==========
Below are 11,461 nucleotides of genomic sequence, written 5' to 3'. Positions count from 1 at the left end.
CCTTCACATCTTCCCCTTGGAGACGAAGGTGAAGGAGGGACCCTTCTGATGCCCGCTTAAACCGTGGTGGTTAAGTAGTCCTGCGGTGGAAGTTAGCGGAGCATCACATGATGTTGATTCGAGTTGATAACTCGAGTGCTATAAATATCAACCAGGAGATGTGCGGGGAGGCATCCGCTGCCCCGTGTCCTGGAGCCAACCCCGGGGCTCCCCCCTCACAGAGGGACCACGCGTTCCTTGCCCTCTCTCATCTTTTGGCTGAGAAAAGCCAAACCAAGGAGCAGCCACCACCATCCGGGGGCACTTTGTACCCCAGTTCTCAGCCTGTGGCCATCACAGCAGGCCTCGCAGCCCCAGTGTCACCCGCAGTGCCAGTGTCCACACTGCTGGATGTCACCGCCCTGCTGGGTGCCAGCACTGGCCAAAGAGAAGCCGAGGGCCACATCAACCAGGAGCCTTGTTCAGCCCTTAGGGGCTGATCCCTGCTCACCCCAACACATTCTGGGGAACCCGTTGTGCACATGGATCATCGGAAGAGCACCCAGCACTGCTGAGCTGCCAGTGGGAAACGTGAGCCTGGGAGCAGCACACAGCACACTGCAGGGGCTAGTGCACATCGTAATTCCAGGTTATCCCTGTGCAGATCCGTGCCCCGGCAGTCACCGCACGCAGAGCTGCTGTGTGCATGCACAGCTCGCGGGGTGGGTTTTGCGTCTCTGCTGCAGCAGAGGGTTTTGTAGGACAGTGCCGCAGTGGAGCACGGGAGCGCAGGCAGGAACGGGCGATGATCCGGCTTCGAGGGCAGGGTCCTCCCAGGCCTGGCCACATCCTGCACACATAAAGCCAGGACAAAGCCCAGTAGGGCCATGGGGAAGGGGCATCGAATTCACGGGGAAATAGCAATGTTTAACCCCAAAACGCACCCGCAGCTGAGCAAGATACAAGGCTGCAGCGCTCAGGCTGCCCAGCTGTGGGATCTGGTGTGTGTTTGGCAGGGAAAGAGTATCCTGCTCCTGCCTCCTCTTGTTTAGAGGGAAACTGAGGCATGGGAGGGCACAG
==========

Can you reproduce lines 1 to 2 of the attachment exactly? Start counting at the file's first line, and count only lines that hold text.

Below are 11,461 nucleotides of genomic sequence, written 5' to 3'. Positions count from 1 at the left end.
CCTTCACATCTTCCCCTTGGAGACGAAGGTGAAGGAGGGACCCTTCTGATGCCCGCTTAAACCGTGGTGGTTAAGTAGTCCTGCGGTGGAAGTTAGCGGAGCATCACATGATGTTGATTCGAGTTGATAACTCGAGTGCTATAAATATCAACCAGGAGATGTGCGGGGAGGCATCCGCTGCCCCGTGTCCTGGAGCCAACCCCGGGGCTCCCCCCTCACAGAGGGACCACGCGTTCCTTGCCCTCTCTCATCTTTTGGCTGAGAAAAGCCAAACCAAGGAGCAGCCACCACCATCCGGGGGCACTTTGTACCCCAGTTCTCAGCCTGTGGCCATCACAGCAGGCCTCGCAGCCCCAGTGTCACCCGCAGTGCCAGTGTCCACACTGCTGGATGTCACCGCCCTGCTGGGTGCCAGCACTGGCCAAAGAGAAGCCGAGGGCCACATCAACCAGGAGCCTTGTTCAGCCCTTAGGGGCTGATCCCTGCTCACCCCAACACATTCTGGGGAACCCGTTGTGCACATGGATCATCGGAAGAGCACCCAGCACTGCTGAGCTGCCAGTGGGAAACGTGAGCCTGGGAGCAGCACACAGCACACTGCAGGGGCTAGTGCACATCGTAATTCCAGGTTATCCCTGTGCAGATCCGTGCCCCGGCAGTCACCGCACGCAGAGCTGCTGTGTGCATGCACAGCTCGCGGGGTGGGTTTTGCGTCTCTGCTGCAGCAGAGGGTTTTGTAGGACAGTGCCGCAGTGGAGCACGGGAGCGCAGGCAGGAACGGGCGATGATCCGGCTTCGAGGGCAGGGTCCTCCCAGGCCTGGCCACATCCTGCACACATAAAGCCAGGACAAAGCCCAGTAGGGCCATGGGGAAGGGGCATCGAATTCACGGGGAAATAGCAATGTTTAACCCCAAAACGCACCCGCAGCTGAGCAAGATACAAGGCTGCAGCGCTCAGGCTGCCCAGCTGTGGGATCTGGTGTGTGTTTGGCAGGGAAAGAGTATCCTGCTCCTGCCTCCTCTTGTTTAGAGGGAAACTGAGGCATGGGAGGGCACAG